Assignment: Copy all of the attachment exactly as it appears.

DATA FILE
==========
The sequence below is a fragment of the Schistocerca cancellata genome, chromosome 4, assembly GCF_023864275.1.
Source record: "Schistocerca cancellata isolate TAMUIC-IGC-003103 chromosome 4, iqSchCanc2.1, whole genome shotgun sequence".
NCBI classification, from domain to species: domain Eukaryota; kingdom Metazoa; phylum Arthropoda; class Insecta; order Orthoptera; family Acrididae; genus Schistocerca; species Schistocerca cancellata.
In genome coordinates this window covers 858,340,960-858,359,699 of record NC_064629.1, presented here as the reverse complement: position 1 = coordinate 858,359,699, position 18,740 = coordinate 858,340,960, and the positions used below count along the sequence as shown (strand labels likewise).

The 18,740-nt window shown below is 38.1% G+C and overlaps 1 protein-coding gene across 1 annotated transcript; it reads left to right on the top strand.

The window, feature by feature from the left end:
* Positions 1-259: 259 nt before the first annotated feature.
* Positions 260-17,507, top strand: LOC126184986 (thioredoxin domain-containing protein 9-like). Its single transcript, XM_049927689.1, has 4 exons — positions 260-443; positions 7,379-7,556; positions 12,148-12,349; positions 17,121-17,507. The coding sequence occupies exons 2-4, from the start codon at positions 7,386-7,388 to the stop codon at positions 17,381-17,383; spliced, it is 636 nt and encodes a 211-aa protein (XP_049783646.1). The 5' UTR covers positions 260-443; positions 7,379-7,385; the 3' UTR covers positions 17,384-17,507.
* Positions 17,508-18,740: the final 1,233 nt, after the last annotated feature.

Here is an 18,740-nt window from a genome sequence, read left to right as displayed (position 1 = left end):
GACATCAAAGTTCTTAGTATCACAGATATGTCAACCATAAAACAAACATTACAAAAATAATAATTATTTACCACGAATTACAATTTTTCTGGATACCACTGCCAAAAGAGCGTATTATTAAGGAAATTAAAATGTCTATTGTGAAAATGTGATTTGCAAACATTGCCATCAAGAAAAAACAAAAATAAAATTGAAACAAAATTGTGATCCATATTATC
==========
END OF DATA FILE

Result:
The sequence below is a fragment of the Schistocerca cancellata genome, chromosome 4, assembly GCF_023864275.1.
Source record: "Schistocerca cancellata isolate TAMUIC-IGC-003103 chromosome 4, iqSchCanc2.1, whole genome shotgun sequence".
NCBI classification, from domain to species: domain Eukaryota; kingdom Metazoa; phylum Arthropoda; class Insecta; order Orthoptera; family Acrididae; genus Schistocerca; species Schistocerca cancellata.
In genome coordinates this window covers 858,340,960-858,359,699 of record NC_064629.1, presented here as the reverse complement: position 1 = coordinate 858,359,699, position 18,740 = coordinate 858,340,960, and the positions used below count along the sequence as shown (strand labels likewise).

The 18,740-nt window shown below is 38.1% G+C and overlaps 1 protein-coding gene across 1 annotated transcript; it reads left to right on the top strand.

The window, feature by feature from the left end:
* Positions 1-259: 259 nt before the first annotated feature.
* Positions 260-17,507, top strand: LOC126184986 (thioredoxin domain-containing protein 9-like). Its single transcript, XM_049927689.1, has 4 exons — positions 260-443; positions 7,379-7,556; positions 12,148-12,349; positions 17,121-17,507. The coding sequence occupies exons 2-4, from the start codon at positions 7,386-7,388 to the stop codon at positions 17,381-17,383; spliced, it is 636 nt and encodes a 211-aa protein (XP_049783646.1). The 5' UTR covers positions 260-443; positions 7,379-7,385; the 3' UTR covers positions 17,384-17,507.
* Positions 17,508-18,740: the final 1,233 nt, after the last annotated feature.

Here is an 18,740-nt window from a genome sequence, read left to right as displayed (position 1 = left end):
GACATCAAAGTTCTTAGTATCACAGATATGTCAACCATAAAACAAACATTACAAAAATAATAATTATTTACCACGAATTACAATTTTTCTGGATACCACTGCCAAAAGAGCGTATTATTAAGGAAATTAAAATGTCTATTGTGAAAATGTGATTTGCAAACATTGCCATCAAGAAAAAACAAAAATAAAATTGAAACAAAATTGTGATCCATATTATC